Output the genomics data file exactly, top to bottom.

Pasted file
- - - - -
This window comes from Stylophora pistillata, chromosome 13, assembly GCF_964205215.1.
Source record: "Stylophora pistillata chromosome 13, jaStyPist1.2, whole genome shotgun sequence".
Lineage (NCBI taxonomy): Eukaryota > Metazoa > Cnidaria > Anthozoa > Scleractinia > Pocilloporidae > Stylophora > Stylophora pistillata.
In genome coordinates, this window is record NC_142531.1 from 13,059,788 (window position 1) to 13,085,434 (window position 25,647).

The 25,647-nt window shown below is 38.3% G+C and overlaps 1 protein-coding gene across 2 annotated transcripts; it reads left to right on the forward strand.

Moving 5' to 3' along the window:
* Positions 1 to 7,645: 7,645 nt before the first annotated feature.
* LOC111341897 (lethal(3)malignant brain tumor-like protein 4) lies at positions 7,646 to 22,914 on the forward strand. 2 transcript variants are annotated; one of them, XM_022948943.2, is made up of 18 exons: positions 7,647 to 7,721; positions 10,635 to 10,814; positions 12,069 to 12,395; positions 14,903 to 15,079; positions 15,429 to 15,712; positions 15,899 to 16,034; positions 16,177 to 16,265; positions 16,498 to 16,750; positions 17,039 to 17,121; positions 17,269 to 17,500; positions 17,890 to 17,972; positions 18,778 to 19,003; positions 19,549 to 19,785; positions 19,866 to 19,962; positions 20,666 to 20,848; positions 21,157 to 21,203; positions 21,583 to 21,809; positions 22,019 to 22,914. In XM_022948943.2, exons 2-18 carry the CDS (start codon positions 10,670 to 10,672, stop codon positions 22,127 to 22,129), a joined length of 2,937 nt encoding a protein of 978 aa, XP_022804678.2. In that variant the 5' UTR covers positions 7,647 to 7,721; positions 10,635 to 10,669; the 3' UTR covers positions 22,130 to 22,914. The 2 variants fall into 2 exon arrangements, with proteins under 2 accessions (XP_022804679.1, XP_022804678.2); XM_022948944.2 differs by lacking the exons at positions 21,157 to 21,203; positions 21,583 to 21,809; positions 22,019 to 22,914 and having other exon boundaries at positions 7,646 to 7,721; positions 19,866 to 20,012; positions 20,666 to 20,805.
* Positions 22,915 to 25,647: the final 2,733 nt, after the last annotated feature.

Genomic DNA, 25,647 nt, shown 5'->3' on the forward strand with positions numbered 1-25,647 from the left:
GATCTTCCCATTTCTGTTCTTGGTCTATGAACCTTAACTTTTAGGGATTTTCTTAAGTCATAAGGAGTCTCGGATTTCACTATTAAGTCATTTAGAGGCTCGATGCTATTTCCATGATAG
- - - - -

This window comes from Stylophora pistillata, chromosome 13, assembly GCF_964205215.1.
Source record: "Stylophora pistillata chromosome 13, jaStyPist1.2, whole genome shotgun sequence".
Lineage (NCBI taxonomy): Eukaryota > Metazoa > Cnidaria > Anthozoa > Scleractinia > Pocilloporidae > Stylophora > Stylophora pistillata.
In genome coordinates, this window is record NC_142531.1 from 13,059,788 (window position 1) to 13,085,434 (window position 25,647).

The 25,647-nt window shown below is 38.3% G+C and overlaps 1 protein-coding gene across 2 annotated transcripts; it reads left to right on the forward strand.

Moving 5' to 3' along the window:
* Positions 1 to 7,645: 7,645 nt before the first annotated feature.
* LOC111341897 (lethal(3)malignant brain tumor-like protein 4) lies at positions 7,646 to 22,914 on the forward strand. 2 transcript variants are annotated; one of them, XM_022948943.2, is made up of 18 exons: positions 7,647 to 7,721; positions 10,635 to 10,814; positions 12,069 to 12,395; positions 14,903 to 15,079; positions 15,429 to 15,712; positions 15,899 to 16,034; positions 16,177 to 16,265; positions 16,498 to 16,750; positions 17,039 to 17,121; positions 17,269 to 17,500; positions 17,890 to 17,972; positions 18,778 to 19,003; positions 19,549 to 19,785; positions 19,866 to 19,962; positions 20,666 to 20,848; positions 21,157 to 21,203; positions 21,583 to 21,809; positions 22,019 to 22,914. In XM_022948943.2, exons 2-18 carry the CDS (start codon positions 10,670 to 10,672, stop codon positions 22,127 to 22,129), a joined length of 2,937 nt encoding a protein of 978 aa, XP_022804678.2. In that variant the 5' UTR covers positions 7,647 to 7,721; positions 10,635 to 10,669; the 3' UTR covers positions 22,130 to 22,914. The 2 variants fall into 2 exon arrangements, with proteins under 2 accessions (XP_022804679.1, XP_022804678.2); XM_022948944.2 differs by lacking the exons at positions 21,157 to 21,203; positions 21,583 to 21,809; positions 22,019 to 22,914 and having other exon boundaries at positions 7,646 to 7,721; positions 19,866 to 20,012; positions 20,666 to 20,805.
* Positions 22,915 to 25,647: the final 2,733 nt, after the last annotated feature.

Genomic DNA, 25,647 nt, shown 5'->3' on the forward strand with positions numbered 1-25,647 from the left:
GATCTTCCCATTTCTGTTCTTGGTCTATGAACCTTAACTTTTAGGGATTTTCTTAAGTCATAAGGAGTCTCGGATTTCACTATTAAGTCATTTAGAGGCTCGATGCTATTTCCATGATAG